Back here in the U.S., an academic paper published by a financial engineering professor at Washington University in St. Louis found that destroying the Death Star would trigger an economic crisis in “Star Wars'” fictional universe, and I swear I am not kidding about this. Neither is he. "Given that the Rebel Alliance is the 'scrappy underdog,' without the resources to build multiple moon-sized space stations, this is a sum they do not have," the professor wrote. "Without such funds at the ready, it is likely that the Galactic economy would enter an economic depression of astronomical proportions." I hope Janet YellenJanet Louise YellenBlowing up the Death Star would cause an economic crisis (and other reasons employers shouldn't pay off workers' college debt) Buttigieg has high name recognition, favorability rating in Biden Cabinet: survey Biden's spending binge makes Americans poorer, just before the holidays MORE is paying attention.

A team of researchers in Asia found that mosquitoes don't like the music of Skrillex, and who can blame them? Those of you in the agriculture industry should also be aware that attaching a toilet plunger to a chicken's butt will make it walk like a dinosaur, and for that you can thank research funded by the Institute of Ecology and Biodiversity in Chile.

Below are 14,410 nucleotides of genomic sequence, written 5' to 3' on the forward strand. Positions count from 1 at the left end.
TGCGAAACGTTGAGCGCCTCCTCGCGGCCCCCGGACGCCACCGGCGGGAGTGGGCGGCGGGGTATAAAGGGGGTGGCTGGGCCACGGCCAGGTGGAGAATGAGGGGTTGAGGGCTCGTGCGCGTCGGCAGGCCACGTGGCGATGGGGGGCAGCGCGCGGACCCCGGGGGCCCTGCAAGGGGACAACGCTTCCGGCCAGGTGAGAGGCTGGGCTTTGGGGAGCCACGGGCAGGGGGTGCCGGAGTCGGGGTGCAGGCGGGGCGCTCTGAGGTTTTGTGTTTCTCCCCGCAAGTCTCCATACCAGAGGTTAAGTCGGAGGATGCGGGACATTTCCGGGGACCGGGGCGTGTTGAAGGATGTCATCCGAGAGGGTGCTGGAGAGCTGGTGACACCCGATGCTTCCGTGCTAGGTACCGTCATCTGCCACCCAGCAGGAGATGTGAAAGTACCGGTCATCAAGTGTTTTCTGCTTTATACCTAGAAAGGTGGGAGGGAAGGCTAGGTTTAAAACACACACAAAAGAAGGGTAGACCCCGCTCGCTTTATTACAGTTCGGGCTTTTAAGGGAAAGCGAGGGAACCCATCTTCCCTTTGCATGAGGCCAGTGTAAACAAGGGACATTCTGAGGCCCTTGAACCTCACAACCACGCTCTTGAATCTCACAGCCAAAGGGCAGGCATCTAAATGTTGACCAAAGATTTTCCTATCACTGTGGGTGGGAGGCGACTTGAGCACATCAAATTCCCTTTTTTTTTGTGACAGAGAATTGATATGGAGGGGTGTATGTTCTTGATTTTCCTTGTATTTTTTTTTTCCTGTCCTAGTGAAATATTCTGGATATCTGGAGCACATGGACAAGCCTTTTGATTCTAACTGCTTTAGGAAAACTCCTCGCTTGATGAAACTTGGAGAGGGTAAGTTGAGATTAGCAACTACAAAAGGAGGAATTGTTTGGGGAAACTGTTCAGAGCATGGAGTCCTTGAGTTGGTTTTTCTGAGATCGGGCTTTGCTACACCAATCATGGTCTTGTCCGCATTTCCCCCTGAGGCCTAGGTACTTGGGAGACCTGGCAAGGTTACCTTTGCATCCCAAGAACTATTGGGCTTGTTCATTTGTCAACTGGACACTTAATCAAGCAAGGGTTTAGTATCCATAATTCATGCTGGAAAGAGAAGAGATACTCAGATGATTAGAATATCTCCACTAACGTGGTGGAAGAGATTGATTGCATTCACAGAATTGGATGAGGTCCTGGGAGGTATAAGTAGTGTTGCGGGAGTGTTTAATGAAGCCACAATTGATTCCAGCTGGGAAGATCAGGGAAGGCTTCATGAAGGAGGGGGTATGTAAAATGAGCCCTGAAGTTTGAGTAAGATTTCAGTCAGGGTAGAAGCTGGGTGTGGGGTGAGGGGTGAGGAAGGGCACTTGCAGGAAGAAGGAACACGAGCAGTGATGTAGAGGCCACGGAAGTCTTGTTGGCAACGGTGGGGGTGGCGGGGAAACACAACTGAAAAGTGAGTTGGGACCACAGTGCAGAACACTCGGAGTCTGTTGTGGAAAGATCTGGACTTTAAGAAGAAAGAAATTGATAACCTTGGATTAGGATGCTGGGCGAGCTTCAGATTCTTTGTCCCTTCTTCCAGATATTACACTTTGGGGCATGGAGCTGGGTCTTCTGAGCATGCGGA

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And every year a scientific humor magazine organizes a special awards ceremony that honors "achievements that first make people laugh, and then make them think." This year’s prize winners include an analysis to identify the different species of bacteria that reside in wads of discarded chewing gum stuck on pavements in various countries, and whether or not the obesity of a country’s politicians may be a good indicator of that country’s corruption. According to Wikipedia, the name of the award – the Ig Nobel Prize – is “a pun on the Nobel Prize, which it parodies, and on the word ignoble (not noble).”

So funny, right? Actually, it's not funny. Why?

Because if you're helping your employees pay down the overwhelming amounts of student debt they've incurred because our bloated universities around the world are funding this kind of nonsense, we're all being duped. It’s a waste, and it hurts both employees and their employers.

A temporary tax break or even government forgiveness doesn’t fix this problem. It only serves to further fund this stupidity. It allows the higher-education-industrial-complex to continue to behave as it’s always done. It enables our universities to take money from our children, our employees and our businesses. Unfortunately, the more we take advantage of these government incentives, the more we encourage this behavior.

Gene Marks is founder of The Marks Group, a small-business consulting firm. He frequently appears on CNBC, Fox Business and MSNBC.